Showing posts with label "Sick Religion": Jacques Roumain. Show all posts
Showing posts with label "Sick Religion": Jacques Roumain. Show all posts

Monday, August 3, 2015

"Sick Religion": Jacques Roumain, and The Decline of Christianity in the Era of the American Occupation in Haiti (Part 5)

"Sick Religion": Jacques Roumain, and The Decline of Christianity in the Era of the American Occupation in Haiti (Part 5) 
by Celucien L. Joseph 

This is the final post of our series on Jacques Roumain and the American Occupation in Haiti (1915-1934). This present essay is a continuity of what we have already established and discussed in Part 4. Nonetheless, in this article, we pay closer attention to Roumain’s engagement with religion including his idea about the Vodou religion. This is not an exhaustive treatment of Roumain’s  thought on religion per se; to learn more about Roumain’s critical engagement with religion, the interested reader should refer to my forthcoming book Thinking in Public: Faith, Secularism, and Development in Jacques Roumain (Wipf and Stock publishers, 2015). I have also published in the Journal of Postcolonial Networks a detailed scholarly article on the subject matter. To read it online, click on the following link: "Faith, Secular Humanism, and Development: A Reading of Jacques Roumain’s Religious Sensibility and Marxist Rhetoric."

 In another article published in December 13, 1928 in Le Petit Impartial, Roumain becomes more vocal in his denigration of the joint forces—the Christian Church and American occupation in Haiti. He charges the French clergy as exploiters, haters, and traitors of the Haitian people. The French clergy put the Haitian people under “white tutelage,” and that the white clergy through racial solidarity and astute political aversion is committed to the foreign oppression of the Haitian people.
du clergé français qui nous exploite, nous hait et sans cesse nous trahit; toute cette infamie froidement organisée ne peut pas tromper le people haïtien…. le clergé français âpre à maintenir le negre haïtien sous la tutelle blanche. Nous avons déjà suffisamment montre combine le clergé blanc par solidarité de race, astucieuse politique, aversion pour le negre était dévoue a l’oppresseur étranger: le Yankee est valets du gouvernement. Nous avons illustre nos accusations avec les attitudes toujours anti-haïtiennes des hauts dignitaires blancs du clergé dans les moments difficiles de notre existence nationale..[1]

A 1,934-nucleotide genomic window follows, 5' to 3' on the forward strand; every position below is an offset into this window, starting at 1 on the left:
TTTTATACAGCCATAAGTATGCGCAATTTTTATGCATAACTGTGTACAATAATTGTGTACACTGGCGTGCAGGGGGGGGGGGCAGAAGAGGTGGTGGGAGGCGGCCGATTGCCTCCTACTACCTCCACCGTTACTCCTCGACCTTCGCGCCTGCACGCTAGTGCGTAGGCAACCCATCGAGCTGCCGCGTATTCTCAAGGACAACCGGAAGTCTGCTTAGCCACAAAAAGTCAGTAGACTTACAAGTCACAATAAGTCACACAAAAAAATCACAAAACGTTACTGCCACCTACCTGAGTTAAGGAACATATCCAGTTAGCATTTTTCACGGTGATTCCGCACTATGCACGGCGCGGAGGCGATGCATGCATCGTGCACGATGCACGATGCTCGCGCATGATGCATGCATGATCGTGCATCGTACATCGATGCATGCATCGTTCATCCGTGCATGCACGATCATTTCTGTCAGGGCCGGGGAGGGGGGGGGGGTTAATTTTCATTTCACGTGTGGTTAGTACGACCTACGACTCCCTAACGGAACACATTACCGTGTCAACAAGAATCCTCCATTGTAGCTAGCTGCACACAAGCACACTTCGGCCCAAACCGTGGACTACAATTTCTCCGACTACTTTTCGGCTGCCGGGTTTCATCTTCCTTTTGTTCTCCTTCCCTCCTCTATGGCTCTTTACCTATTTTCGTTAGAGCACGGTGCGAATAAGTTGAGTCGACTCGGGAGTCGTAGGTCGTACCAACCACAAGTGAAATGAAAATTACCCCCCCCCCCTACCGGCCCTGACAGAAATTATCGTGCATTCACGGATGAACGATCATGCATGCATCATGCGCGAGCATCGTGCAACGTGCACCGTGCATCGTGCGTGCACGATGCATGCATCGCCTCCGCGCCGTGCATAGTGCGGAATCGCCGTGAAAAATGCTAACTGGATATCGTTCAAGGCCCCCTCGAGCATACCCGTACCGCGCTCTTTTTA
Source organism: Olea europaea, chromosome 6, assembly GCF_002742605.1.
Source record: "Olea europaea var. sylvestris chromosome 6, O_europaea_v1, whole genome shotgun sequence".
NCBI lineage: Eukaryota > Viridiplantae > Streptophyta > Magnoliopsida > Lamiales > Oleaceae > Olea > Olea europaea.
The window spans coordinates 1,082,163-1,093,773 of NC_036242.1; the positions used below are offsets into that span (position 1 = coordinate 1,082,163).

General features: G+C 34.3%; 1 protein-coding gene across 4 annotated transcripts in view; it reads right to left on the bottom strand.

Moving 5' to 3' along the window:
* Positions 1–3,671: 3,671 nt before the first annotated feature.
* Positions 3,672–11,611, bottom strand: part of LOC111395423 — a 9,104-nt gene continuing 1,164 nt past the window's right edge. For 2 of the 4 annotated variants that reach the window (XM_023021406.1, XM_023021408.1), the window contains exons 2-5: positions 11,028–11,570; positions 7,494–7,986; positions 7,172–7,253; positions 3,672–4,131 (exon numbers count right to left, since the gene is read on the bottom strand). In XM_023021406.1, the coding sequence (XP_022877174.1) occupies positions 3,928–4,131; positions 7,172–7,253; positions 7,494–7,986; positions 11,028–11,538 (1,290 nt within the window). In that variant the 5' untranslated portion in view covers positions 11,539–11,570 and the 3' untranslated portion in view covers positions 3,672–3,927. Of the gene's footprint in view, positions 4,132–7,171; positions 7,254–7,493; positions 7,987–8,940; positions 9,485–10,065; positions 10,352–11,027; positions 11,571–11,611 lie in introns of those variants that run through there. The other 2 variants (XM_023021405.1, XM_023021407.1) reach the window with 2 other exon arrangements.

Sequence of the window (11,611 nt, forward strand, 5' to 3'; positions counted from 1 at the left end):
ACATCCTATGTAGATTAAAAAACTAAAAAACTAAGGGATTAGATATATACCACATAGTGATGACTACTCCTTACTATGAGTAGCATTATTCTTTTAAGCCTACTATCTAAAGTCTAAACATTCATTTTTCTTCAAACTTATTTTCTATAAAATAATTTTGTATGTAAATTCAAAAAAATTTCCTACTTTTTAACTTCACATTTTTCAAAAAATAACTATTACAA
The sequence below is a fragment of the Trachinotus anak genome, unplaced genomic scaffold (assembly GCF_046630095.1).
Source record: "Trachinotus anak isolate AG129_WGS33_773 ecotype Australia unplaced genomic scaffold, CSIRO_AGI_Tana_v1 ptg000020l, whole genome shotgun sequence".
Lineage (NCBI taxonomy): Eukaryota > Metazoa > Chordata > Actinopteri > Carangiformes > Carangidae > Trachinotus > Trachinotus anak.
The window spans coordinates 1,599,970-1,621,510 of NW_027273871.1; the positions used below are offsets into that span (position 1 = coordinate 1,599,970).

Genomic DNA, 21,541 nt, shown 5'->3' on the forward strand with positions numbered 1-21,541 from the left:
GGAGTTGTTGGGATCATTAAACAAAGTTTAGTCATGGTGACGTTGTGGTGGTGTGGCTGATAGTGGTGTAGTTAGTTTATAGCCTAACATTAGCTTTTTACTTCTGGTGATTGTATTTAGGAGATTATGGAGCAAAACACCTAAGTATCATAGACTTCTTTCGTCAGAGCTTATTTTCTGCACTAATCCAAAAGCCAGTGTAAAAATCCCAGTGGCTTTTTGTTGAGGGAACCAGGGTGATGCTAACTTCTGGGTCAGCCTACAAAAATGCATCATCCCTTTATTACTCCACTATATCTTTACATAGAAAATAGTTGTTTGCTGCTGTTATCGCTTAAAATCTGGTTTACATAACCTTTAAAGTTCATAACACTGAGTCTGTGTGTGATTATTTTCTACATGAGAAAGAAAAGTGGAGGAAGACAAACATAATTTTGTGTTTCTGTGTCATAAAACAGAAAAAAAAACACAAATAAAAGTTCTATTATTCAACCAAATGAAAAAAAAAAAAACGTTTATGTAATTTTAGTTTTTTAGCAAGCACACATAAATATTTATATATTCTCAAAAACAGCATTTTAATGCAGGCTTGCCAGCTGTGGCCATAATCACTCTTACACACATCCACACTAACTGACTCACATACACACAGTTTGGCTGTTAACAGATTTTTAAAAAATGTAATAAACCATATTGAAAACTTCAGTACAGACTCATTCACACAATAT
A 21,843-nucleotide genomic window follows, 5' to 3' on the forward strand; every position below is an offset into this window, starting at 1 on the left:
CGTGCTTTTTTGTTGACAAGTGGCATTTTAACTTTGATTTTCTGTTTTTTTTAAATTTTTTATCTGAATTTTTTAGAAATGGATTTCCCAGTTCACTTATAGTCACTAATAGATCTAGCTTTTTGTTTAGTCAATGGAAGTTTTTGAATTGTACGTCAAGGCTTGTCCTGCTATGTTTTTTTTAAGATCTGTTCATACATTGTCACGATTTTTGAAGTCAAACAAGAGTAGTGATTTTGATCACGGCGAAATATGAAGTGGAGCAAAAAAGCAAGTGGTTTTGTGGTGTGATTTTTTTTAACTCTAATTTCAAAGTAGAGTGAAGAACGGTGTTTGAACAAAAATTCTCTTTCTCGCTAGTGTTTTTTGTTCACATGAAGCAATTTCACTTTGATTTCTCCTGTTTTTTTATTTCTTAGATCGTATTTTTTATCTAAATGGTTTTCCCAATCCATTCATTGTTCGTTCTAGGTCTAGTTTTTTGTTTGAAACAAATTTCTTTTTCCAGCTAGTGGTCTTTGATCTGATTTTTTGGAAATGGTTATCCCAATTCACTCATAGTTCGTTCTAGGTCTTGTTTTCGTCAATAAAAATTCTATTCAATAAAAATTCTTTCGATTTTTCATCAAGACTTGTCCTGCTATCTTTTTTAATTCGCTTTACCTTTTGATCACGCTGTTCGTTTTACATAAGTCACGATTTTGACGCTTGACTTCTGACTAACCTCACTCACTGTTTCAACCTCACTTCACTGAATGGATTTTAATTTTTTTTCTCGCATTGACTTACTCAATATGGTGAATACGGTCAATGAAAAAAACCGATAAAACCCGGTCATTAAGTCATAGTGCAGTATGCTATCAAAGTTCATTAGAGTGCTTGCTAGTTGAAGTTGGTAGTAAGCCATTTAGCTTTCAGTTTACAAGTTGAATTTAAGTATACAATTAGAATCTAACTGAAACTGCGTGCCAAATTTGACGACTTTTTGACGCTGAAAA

Consequently, Roumain could write: “Le clergé français en Haïti n’est pas l’Eglise Catholique pour laquelle nous avons le plus grand respect. Le clergé français est compose en sa grande majorité de l’écume des forbans ecclésiastiques. Notre pays est, pour ces prétendus chevaliers de la Croix, une industrie à exploiter.”[2] [“The French clergy in Haiti is not the Catholic Church to which we have the utmost respect. The French clergy is composed of a large majority of ecclesiastical scum pirates. Our country is for these so-called Knights of the Cross an industry to operate.”]
To reiterate, the American occupation was a new form of neocolonisation and anti-Haitianism, which worked efficiently against the economic freedom of the Haitian people and their struggle for national sovereignty the same way the French clergy collaborated with Occupants and crusaded to censor the  religious liberty or spiritual freedom of the Haitian people: “Si l’américain est l’adversaire de notre indépendance matérielle, le clergé blanc français est celui de notre indépendance spirituelle et un des moyens pour nous faire passé sous le joug colonial définitive[3](“If the American is the enemy of our material independence, the white French clergy is that of our spiritual independence and a means to make us definitely passed under colonial yoke.”)  For Roumain, the institutionalized Catholic Church in Haiti was a “sick religion” with no trace of genuine Christian virtue or morality. This sick faith worked harmoniously with the U.S. imperialism to destabilize the country and dehumanize the Haitian people. In an article published in June 13, 1928, he asserts these powerful words of remonstration and opposition against Haiti’s bankrupt Christianity: “… nous protestons contre le clergé français séculier qui particulièrement depuis l’occupation yankee s’immiscie dans notre politique de la façon la plus malheureuse, la plus anti-haïtienne ”[4] (“We protest against the secular French clergy, which since the Yankee occupation meddles in our politics in the most unfortunate, the most anti-Haitian manner…”)
In addition, in June 13, 1928, Roumain publishes another column in Le Petit Impartial, in which he and his colleague George Petit reasoned that the loyalty of the French clergy in Haiti could not suffice. The church must show its Haitianism—its patriotism by becoming truly Haitian, that is, by changing its composition from a predominantly foreign to a predominantly Haitian clergy…Jacques Roumain and Georges Petit are here concerned with the political liberation of Haiti and an end to social injustice. They dare to attack, even to ridicule, the most venerated of institutions –The Church to achieve it.[5]